Walking the world: Is this the most adventurous way to travel?

Walking has the power to connect people and cultures in a fast-paced world. Featured contributor and long-distance walker Leon McCarron, whose latest book charts his 1000-mile walk through the Middle East, explores this primal pursuit.

In almost every aspect of life, from news to travel, we live in an era of instantaneity. So choosing to move at just about the slowest speed that exists for an entire day—or a week or a year—might seem unusual at best, and downright counterproductive at worst.

So why do we walk? We go for fresh air, or to keep healthy, or simply to release endorphins and improve our mood. We walk to clear our heads, and take a break from home or the office. In some places, we might walk instead of taking a car but it’s rare, for most of us anyway, that we walk as an actual method of transportation.

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Trump’s war on public lands: What to know and how to fight back

Where will Trump’s attack on public lands end? Here’s everything you need to know about the Bears Ears and Grand Staircase-Escalante land grab, and how you can help protect these sacred national monuments. 

A drive down a dirt road that threatened to bottom out my Kia Soul and one single day hike through a narrow canyon; the walls looking like massive sculptures of red and tan clays, the cottonwood trees’ leaves a brilliant yellow.

That’s all it took for Grand Staircase-Escalante National Monument to carve a permanent space in my mind as a place I wanted to explore time and again. But unless I move to Utah and devote myself to Grand Staircase full-time, I’ll never know it as deeply as I would like: The National Monument is huge.

Or, make that, was huge; 1,880,461 acres huge, to be precise. On December 4, President Trump issued a proclamation slashing Grand Staircase’s size by half while also decimating Bears Ears National Monument, also in Utah, by 85 per cent.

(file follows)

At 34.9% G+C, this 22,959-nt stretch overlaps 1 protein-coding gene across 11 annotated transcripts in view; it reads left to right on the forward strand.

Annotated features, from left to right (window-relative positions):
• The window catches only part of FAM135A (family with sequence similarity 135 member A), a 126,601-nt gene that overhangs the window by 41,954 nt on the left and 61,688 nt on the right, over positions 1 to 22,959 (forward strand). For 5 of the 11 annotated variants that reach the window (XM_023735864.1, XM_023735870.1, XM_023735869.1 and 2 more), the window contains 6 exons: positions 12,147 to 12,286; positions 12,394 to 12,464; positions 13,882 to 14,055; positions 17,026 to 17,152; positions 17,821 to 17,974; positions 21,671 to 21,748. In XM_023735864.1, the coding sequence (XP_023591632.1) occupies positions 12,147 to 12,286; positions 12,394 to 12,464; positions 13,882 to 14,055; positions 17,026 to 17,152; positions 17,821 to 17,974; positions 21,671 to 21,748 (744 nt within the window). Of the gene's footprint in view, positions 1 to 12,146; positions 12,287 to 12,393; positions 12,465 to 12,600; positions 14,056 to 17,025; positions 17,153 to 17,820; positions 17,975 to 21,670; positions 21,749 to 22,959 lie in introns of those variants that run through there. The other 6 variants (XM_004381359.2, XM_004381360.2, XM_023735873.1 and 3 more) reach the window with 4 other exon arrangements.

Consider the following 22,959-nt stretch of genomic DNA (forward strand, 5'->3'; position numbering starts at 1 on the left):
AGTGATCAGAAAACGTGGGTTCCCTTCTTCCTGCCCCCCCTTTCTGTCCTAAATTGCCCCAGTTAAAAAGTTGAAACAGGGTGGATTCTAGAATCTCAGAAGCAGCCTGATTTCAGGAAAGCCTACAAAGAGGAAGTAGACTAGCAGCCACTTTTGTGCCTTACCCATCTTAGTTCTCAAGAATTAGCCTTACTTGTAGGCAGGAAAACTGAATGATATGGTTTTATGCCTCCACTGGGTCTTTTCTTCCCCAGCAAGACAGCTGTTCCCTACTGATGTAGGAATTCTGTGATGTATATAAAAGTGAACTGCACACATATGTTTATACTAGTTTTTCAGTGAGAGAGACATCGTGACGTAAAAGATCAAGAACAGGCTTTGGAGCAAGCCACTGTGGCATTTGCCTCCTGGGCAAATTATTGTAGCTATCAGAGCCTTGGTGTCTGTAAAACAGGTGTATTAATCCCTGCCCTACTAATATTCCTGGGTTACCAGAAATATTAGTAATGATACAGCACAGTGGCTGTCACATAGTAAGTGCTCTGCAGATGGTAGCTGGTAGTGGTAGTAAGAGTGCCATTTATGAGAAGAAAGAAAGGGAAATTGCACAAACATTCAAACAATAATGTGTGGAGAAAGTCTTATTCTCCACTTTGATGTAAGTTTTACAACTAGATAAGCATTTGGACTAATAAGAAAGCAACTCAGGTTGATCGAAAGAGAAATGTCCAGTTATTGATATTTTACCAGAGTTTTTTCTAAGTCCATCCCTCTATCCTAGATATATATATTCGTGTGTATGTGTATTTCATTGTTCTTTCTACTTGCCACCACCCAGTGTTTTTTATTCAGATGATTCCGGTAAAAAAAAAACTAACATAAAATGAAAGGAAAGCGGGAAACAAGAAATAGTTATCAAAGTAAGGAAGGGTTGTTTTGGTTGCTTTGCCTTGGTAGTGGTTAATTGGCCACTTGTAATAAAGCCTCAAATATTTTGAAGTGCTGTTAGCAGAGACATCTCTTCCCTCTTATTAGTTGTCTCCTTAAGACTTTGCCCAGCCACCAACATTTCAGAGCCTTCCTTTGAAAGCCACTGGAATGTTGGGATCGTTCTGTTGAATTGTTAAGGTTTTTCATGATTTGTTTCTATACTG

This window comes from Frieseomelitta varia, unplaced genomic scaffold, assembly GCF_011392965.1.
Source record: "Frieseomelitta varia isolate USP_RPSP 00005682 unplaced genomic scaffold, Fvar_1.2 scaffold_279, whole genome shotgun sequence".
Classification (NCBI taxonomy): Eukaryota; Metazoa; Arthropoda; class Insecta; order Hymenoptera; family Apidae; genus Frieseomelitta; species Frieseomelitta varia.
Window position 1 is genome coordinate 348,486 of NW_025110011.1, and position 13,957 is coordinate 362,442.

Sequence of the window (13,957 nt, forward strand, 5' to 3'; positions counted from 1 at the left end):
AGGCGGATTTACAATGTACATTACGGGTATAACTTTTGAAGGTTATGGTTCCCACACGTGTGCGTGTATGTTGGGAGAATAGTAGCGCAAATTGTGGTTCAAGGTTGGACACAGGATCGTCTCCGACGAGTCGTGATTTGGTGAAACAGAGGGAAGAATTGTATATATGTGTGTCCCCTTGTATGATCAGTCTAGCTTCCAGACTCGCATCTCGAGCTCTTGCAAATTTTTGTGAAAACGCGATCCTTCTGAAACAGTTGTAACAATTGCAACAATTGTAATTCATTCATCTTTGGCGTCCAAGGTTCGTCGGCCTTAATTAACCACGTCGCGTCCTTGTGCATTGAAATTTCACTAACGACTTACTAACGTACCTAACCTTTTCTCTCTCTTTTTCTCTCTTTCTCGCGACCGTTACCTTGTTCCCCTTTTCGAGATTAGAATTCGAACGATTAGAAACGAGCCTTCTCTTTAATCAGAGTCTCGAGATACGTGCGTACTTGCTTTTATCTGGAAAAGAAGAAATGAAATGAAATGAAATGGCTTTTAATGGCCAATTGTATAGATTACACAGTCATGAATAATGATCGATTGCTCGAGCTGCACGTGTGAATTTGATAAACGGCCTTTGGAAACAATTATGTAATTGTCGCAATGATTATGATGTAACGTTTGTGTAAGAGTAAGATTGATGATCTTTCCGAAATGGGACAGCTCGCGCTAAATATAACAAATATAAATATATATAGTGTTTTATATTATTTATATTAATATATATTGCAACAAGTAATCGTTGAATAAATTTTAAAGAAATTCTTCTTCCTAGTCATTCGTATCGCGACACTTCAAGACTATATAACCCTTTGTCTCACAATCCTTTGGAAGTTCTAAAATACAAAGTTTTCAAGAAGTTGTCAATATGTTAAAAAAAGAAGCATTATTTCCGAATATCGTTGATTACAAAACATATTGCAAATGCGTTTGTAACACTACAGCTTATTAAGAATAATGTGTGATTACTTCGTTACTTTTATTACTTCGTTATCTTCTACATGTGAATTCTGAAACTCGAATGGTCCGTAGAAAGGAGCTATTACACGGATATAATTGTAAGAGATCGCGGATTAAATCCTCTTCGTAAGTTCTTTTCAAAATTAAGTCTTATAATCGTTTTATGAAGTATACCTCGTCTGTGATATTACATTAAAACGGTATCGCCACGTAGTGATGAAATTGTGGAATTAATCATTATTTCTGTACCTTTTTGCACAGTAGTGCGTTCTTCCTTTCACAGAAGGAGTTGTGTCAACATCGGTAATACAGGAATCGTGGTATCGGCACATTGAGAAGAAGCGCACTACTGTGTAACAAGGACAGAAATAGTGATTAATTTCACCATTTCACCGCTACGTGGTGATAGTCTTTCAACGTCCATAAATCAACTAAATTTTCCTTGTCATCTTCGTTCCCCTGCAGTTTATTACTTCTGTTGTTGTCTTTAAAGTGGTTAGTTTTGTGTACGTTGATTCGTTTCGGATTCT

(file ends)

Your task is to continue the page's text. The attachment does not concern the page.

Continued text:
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Is this the best island in the world for stargazing?

The stars over New Zealand’s Great Barrier island are 10 times brighter than those over Europe. Emma Thomson turns her gaze upwards on the world’s first Dark Sky Sanctuary island.

“It’s estimated that in Europe you can only see 500 stars with the naked eye, but out here you can see 5,000,” says local stargazing guide Hilde Hoven. ‘Here’ is Great Barrier Island—New Zealand’s sixth-largest, a 30-minute flight northeast of Auckland—and in August of this year, it was designated the world’s first ‘Dark Sky Sanctuary island.’ There are only two other Dark Sky Sanctuaries in the world—the Cosmic Campground in the US state of New Mexico and Chile’s government observatory at Gabriela Mistral—but Great Barrier is the first island to gain that same status.

Until three months ago, Aucklanders escaped here on weekends to indulge in bush walks, wildlife, and white-sand beaches. But now something altogether brighter has taken the spotlight.

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Conquering the world’s most dangerous road (on a mountain bike)

Bolivia’s Death Road might be famous for claiming 300 lives a year, but writer Andrew Fenton finds tackling it on two wheels can offer travelers far more than just bragging rights.

From the moment you arrive in La Paz, Bolivia, it’s the question on every traveler’s lips: ‘Have you ridden Death Road?’

In every bar, there’s at least one adventurer in an “I Survived Death Road” T-shirt, explaining how they’d hurtled down a mist-covered mountain track on two wheels, a few feet away from a deep abyss.

“Hundreds of people die on the road every year!” they tell you.